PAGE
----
Film and TV

Seeing Beyoncé's ‘Renaissance’ film? Here is our list of do’s and don’ts.

The dance party of the summer belonged to Beyoncé and her history-making Renaissance World Tour. Each concert was an extravagant, futuristic spectacle: a resplendent three-hour disco alien-cowboy convention in the year 3000, helmed by a global icon who makes other stars star-struck.

This December, your local cinema belongs to Beyoncé, too, as she brings her Renaissance tour documentary to theaters. “Renaissance: A Film by Beyoncé” will be released widely Friday, Dec. 1 — though some theaters will have showings Thursday — allowing fans to relive their concert experience or step into Queen Bey’s jubilee for the first time.

Clocking in at 2 hours and 48 minutes, “Renaissance” is more than a concert movie; Beyoncé narrates the making of the tour, and there’s behind-the-scenes footage and candid family moments. (Beyoncé is credited as “director, producer & creative director” of the film.)

Whether you’re a tenured member of the Beyhive or a “House of Chrome” plus-one, here are some tips to help you achieve your most opulent “Renaissance” experience.

Do plan to shell out more

U.S. prices for “Renaissance” start at $22 and could go as high as $32 for premium theater experiences, such as Imax screens or Dolby Cinema. These prices are considerably higher than the average movie ticket (which, according to CNBC, was $11.29 in 2022 for standard formats and $15.92 for premium screens). Plus, with the film clocking in at nearly three hours, you’re probably going to need some snacks.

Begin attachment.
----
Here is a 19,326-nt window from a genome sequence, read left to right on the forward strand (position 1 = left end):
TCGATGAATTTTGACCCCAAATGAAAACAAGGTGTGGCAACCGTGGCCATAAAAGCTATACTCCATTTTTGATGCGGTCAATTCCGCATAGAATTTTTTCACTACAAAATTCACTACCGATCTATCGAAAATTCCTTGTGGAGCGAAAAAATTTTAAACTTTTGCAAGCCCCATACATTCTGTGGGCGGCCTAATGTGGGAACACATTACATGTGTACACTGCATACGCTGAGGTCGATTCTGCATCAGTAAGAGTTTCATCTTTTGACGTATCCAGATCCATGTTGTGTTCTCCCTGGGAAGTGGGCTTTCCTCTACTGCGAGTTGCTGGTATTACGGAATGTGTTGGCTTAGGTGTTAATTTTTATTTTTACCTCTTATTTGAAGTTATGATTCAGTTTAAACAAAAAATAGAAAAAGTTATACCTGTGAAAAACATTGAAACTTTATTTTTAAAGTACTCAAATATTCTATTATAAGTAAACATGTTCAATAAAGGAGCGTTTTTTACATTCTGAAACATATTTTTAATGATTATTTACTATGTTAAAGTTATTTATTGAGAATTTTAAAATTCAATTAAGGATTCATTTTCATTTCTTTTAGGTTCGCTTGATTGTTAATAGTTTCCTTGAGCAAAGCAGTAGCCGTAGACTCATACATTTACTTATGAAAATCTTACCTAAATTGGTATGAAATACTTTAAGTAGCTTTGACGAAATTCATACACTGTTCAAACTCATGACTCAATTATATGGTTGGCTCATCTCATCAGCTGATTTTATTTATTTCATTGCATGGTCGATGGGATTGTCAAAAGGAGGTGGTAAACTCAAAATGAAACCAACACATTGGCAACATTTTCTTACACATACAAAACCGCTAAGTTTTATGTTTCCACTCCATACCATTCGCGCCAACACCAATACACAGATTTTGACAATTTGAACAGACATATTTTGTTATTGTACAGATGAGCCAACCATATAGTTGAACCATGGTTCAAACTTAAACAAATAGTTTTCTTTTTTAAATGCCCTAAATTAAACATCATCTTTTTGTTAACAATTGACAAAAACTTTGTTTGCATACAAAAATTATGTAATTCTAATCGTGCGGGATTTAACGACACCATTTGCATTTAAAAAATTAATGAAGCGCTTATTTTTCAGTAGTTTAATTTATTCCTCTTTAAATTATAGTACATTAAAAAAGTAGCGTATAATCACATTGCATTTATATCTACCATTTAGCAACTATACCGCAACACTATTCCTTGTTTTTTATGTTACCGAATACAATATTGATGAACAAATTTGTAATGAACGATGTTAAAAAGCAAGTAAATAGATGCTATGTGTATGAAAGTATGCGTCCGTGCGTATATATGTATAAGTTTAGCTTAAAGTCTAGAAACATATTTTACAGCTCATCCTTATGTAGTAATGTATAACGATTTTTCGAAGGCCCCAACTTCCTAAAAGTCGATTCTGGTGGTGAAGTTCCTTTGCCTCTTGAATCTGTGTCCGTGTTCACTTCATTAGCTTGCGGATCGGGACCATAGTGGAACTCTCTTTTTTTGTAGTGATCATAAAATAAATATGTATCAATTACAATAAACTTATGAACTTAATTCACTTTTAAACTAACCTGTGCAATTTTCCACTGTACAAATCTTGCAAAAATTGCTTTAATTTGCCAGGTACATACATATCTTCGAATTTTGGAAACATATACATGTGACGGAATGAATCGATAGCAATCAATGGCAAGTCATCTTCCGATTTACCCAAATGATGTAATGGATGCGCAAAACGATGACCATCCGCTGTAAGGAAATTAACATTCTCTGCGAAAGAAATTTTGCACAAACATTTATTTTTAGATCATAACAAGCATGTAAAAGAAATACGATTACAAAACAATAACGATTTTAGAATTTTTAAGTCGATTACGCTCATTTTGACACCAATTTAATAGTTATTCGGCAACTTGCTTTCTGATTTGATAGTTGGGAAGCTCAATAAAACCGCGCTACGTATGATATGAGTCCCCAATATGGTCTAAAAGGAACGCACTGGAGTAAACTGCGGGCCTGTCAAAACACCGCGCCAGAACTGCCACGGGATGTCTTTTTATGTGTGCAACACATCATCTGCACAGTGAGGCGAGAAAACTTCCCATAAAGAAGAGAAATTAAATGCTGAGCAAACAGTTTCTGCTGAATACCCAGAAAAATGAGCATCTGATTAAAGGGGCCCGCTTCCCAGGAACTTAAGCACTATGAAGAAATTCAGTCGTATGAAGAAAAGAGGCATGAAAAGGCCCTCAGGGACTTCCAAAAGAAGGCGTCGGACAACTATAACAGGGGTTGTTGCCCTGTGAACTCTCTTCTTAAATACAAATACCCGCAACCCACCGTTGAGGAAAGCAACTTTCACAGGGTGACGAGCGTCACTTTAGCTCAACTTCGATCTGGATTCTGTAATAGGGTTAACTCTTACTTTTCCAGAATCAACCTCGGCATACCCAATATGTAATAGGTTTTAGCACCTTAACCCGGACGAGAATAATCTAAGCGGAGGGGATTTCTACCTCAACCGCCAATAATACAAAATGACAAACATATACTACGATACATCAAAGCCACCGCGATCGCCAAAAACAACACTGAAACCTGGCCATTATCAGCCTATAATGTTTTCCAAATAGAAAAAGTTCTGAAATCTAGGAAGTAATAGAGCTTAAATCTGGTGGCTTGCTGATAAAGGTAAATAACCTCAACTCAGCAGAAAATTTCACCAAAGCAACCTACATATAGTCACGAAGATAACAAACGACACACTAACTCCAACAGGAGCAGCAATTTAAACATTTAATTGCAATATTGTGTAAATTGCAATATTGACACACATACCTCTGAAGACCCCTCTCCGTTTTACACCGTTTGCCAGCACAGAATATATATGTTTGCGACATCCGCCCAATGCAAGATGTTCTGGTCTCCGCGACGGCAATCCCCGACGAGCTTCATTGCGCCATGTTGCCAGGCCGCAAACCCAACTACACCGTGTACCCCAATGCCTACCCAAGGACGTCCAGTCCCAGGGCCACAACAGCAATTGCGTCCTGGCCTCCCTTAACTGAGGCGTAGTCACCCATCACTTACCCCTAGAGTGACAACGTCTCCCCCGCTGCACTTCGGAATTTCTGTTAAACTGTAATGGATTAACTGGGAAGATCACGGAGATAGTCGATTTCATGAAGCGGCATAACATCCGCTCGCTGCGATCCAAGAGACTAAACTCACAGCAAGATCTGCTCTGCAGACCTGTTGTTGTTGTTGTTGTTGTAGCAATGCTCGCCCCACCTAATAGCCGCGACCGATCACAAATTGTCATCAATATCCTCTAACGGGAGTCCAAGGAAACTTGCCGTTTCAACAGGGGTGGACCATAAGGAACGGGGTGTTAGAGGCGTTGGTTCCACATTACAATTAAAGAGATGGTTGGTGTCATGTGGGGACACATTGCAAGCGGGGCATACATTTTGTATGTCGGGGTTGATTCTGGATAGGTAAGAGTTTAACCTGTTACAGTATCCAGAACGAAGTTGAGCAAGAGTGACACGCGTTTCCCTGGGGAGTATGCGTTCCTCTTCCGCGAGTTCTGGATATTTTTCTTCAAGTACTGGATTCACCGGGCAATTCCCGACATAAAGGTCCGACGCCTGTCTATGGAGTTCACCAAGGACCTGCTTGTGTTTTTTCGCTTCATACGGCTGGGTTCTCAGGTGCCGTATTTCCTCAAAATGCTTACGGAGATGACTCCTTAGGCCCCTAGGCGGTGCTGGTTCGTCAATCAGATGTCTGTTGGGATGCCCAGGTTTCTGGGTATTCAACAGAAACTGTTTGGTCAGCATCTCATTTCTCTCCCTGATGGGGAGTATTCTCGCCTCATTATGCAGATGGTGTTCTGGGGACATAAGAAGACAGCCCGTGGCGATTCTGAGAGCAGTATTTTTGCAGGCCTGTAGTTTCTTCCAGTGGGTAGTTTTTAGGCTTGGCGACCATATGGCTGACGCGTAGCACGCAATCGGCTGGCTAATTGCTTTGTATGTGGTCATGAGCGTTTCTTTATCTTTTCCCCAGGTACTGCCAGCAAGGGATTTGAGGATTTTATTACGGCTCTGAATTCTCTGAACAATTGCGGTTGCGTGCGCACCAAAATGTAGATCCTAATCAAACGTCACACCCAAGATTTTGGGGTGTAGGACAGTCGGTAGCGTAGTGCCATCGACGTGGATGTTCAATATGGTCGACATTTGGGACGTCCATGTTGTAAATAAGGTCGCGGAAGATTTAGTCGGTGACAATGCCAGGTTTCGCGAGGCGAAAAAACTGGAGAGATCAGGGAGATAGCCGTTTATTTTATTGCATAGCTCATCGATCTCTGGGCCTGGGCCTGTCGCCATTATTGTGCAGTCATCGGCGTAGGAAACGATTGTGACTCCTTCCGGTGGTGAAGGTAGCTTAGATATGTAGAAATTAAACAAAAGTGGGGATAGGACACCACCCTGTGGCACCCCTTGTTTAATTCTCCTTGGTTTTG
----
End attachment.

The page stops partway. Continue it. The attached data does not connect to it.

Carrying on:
Don’t expect ‘visuals’

Since the “Renaissance” album dropped in July 2022, the Beyhive has been tapping its feet waiting for music videos to accompany the songs. After all, Beyoncé's ability to marry her music with compelling images has been a hallmark of her career: Her self-titled album, “Lemonade” and “Black Is King” have all been accompanied with highly produced visual albums. So when the “Renaissance” film was announced, fans buzzed about the possibility of seeing some long-awaited music video footage — a.k.a. “visuals” — mixed into the documentary.

Alas, there are none. At least, not in this film.


Do come in your chromed-out best

Dressing to theme has been, well, a theme at the movies this year. (See this summer’s Barbenheimer phenomenon, when audience members came decked out in hot pink, loud prints and, occasionally, a porkpie hat.) The “Renaissance” film may set an even higher bar.

Dubbed by Queen Bey as the “House of Chrome,” the tour was a sumptuous, sterling spectacle, with Beyoncé herself imploring fans to wear their “most fabulous silver fashions” for dates toward the end of the tour: “We’ll surround ourselves in a shimmering human disco ball each night.”

So don’t be afraid to tap into that energy. We’re talking sheer silver mesh and cowboy boots, glittery chaps and high-shine leather, fringe and crystals, and fringe made out of crystals. (If you need a refresher, we have a lookbook from Beyoncé's D.C. dates for inspo.) Or, take a cue from Queen Bey’s dress code from her L.A. film premiere and aim for “cozy opulence.”

As for the looks onstage, you can expect to see costumes designed by Balmain, Mugler, Gucci, Loewe and Beyoncé herself.

Don’t rock that 10-gallon hat